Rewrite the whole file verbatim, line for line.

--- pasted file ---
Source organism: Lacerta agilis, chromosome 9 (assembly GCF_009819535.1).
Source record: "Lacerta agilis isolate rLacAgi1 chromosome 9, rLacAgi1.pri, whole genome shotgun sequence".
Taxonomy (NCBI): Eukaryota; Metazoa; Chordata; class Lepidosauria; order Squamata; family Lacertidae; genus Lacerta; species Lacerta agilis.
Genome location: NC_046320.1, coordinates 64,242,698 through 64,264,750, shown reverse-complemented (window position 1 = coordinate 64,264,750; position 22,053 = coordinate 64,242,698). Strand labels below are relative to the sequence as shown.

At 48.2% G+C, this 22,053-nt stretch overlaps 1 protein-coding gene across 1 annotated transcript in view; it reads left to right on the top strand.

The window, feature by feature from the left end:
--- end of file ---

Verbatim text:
Source organism: Lacerta agilis, chromosome 9 (assembly GCF_009819535.1).
Source record: "Lacerta agilis isolate rLacAgi1 chromosome 9, rLacAgi1.pri, whole genome shotgun sequence".
Taxonomy (NCBI): Eukaryota; Metazoa; Chordata; class Lepidosauria; order Squamata; family Lacertidae; genus Lacerta; species Lacerta agilis.
Genome location: NC_046320.1, coordinates 64,242,698 through 64,264,750, shown reverse-complemented (window position 1 = coordinate 64,264,750; position 22,053 = coordinate 64,242,698). Strand labels below are relative to the sequence as shown.

At 48.2% G+C, this 22,053-nt stretch overlaps 1 protein-coding gene across 1 annotated transcript in view; it reads left to right on the top strand.

The window, feature by feature from the left end: